Warmer temperatures have cut the number of glaciers at Montana's Glacier National Park from 150 to 26 since 1850, and some scientists project there will be none left within 25 to 30 years. The timeline for the storied snows at Africa's Mount Kilimanjaro is even shorter, while the ice fields of Patagonia in Argentina and Chile also are retreating.

It's a different story at Mt. Shasta, at the southern end of the Cascade Range and about 270 miles north of San Francisco.

Scientists say a warming Pacific Ocean means more moist air sweeping over far Northern California. Because of Shasta's location and 14,162-foot elevation, the precipitation is falling as snow, adding to the mass of the mountain's glaciers.

"It's a bit of an anomaly that they are growing, but it's not to be unexpected," said Ed Josberger, a glaciologist at the U.S. Geological Survey in Tacoma, Wash., who is currently studying retreating glaciers in Alaska and the northern Cascades of Washington.

Historical weather records show Mt. Shasta has received 17 percent more precipitation in the last 110 years. The glaciers have soaked up the snowfall and have been adding more snow than is lost through summer melting.

The additional snowfall has been enough to overcome a 1.8 degree Fahrenheit rise in temperature in the last century, according to a 2003 analysis by Tulaczyk, who led a team studying Shasta's glaciers.

By comparison, the glaciers in the Sierra Nevada, which are about 560 miles south of Mt. Shasta, are exposed to warmer summer temperatures and are retreating.

The Sierra's 498 ice formations — glaciers and ice fields — have shrunk by about half their size over the past 100 years, with those exposed to direct sunlight shrinking fastest, said Andrew Fountain, a geology professor at Portland State University who has inventoried the glaciers in the continental U.S. as part of a federal initiative.

He said Shasta's seven glaciers are the only ones scientists have identified as getting larger, with the exception of a small glacier in the shaded crater of Washington state's Mount St. Helens. It formed after the 1980 eruption blasted away slightly more than half the mountain's ice, and scientists believe it will not grow in area once it stretches outside the shade of the crater.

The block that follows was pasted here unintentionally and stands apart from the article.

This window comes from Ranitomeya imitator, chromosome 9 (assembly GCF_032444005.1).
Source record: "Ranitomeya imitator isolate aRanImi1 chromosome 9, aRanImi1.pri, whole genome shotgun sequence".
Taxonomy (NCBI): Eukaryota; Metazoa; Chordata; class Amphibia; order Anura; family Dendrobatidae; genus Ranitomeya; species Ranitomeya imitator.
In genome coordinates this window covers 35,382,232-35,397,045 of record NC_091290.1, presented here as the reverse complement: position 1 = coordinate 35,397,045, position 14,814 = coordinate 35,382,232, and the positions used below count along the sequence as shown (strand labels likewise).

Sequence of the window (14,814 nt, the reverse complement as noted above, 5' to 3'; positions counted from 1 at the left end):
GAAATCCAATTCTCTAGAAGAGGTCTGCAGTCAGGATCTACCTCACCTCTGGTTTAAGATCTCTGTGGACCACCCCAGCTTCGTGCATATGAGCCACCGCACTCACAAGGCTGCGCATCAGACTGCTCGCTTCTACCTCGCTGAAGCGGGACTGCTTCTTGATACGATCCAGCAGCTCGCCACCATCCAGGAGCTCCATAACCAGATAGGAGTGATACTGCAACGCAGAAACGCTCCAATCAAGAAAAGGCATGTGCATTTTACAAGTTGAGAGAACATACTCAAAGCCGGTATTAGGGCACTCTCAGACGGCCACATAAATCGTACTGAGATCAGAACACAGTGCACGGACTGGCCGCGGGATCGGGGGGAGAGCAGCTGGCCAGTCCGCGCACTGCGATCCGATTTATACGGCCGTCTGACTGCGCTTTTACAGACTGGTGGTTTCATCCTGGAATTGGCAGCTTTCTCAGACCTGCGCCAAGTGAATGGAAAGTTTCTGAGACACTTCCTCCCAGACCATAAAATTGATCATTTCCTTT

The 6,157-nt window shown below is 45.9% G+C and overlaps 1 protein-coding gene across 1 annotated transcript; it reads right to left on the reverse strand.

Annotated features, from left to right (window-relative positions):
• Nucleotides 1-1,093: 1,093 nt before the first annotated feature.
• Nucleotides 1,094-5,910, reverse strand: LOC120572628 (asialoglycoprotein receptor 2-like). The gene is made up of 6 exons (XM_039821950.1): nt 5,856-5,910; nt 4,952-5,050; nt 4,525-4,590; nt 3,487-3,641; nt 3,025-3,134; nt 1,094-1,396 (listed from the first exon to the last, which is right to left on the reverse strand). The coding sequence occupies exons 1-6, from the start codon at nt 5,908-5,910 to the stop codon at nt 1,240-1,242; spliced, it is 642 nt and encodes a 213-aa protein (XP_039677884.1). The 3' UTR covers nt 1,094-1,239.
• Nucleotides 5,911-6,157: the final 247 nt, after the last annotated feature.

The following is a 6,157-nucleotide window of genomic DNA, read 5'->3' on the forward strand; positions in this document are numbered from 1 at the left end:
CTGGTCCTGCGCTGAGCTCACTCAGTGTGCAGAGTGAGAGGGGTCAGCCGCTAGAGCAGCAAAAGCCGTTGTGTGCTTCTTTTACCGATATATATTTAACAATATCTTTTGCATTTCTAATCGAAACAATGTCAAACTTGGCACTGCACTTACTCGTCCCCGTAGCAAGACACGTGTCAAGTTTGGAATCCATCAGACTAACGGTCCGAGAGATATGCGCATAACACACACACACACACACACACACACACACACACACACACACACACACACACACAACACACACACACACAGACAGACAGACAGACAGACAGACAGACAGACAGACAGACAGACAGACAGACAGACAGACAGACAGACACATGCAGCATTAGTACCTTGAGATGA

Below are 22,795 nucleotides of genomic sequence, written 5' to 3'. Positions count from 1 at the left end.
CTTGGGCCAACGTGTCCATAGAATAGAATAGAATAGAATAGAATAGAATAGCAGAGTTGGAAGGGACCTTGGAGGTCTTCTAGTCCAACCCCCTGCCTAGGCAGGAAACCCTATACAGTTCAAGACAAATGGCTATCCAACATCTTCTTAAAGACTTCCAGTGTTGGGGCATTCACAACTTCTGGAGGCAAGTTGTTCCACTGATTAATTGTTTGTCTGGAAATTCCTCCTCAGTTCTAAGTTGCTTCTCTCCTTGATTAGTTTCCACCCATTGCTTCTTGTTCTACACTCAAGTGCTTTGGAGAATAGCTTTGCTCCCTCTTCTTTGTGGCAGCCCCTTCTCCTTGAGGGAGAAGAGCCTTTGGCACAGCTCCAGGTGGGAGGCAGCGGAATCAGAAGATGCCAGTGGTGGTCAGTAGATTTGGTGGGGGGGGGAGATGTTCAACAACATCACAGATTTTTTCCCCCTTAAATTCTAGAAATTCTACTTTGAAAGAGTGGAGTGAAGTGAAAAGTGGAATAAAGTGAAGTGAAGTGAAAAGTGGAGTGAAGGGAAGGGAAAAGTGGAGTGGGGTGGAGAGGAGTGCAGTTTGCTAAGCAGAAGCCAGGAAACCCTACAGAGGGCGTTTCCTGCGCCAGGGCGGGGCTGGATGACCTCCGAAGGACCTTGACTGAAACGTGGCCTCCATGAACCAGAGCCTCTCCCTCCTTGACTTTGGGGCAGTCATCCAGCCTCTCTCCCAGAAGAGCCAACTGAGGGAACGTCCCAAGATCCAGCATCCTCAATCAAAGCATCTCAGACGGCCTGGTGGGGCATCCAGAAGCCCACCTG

Glaciologists say most glaciers in Alaska and Canada are retreating, but there are too many to study them all.

Four glaciers at Mt. Rainier in Washington state are staying about the same size. Those glaciers — shielded from the sun on the north and east sides of the mountain — have received just enough snow to keep them from shrinking, Fountain said.

But Shasta's glaciers have been advancing since the end of a drought in the early 20th century. The mountain's smallest glaciers — named Konwakiton, Watkins and Mud Creek — have more than doubled in length since 1950.

Shasta's largest glacier, the Hotlum, grew more than 600 yards between 1944 and 2003 and covers nearly 2 square miles of the mountain's northeastern face. The Whitney glacier grows up to 4 inches a day in winter and is about 2.4 miles long.

Hikers seeking to cross Shasta's glaciers — marked with crevasses as deep as 100 feet — say they are much larger than the boundaries drawn on geological maps.

"I noticed I was traveling down farther than the maps were showing it," said Eric White, the lead climbing ranger at the U.S. Forest Service who has climbed the mountain for 23 years.

Until recently, the same phenomenon that is now benefiting Shasta's glaciers was feeding glacier growth in southern Norway and Sweden, the New Zealand Alps and northern Pakistan, according to the U.N. Intergovernmental Panel on Climate Change.

In each area, scientists say more snowfall temporarily offset warming temperatures in the 1990s and early 2000s. But rising temperatures since then have begun to shrink those ice fields.

Climate change is causing roughly 90 percent of the world's mountain glaciers to shrink, said Lonnie Thompson, a glacier expert at Ohio State University.

In the Northern Hemisphere, the Earth's frozen ground has decreased by about 7 percent since 1900, according to figures released last year by the Intergovernmental Panel on Climate Change.

"Best that we keep our eye on the big picture," Thompson said in an e-mailed response about Shasta's unique position. "The picture points unfortunately (to) massive loss of ice on land, which has huge implications for future sea level rise."

Although Mt. Shasta's glaciers are growing, researchers say the 4.7 billion cubic feet of ice on its flanks could be gone by 2100. For the glaciers to remain their current size, Shasta would have to receive 20 percent more snowfall for every 1.8-degree Fahrenheit increase in temperature, said Tulaczyk, of UC Santa Cruz.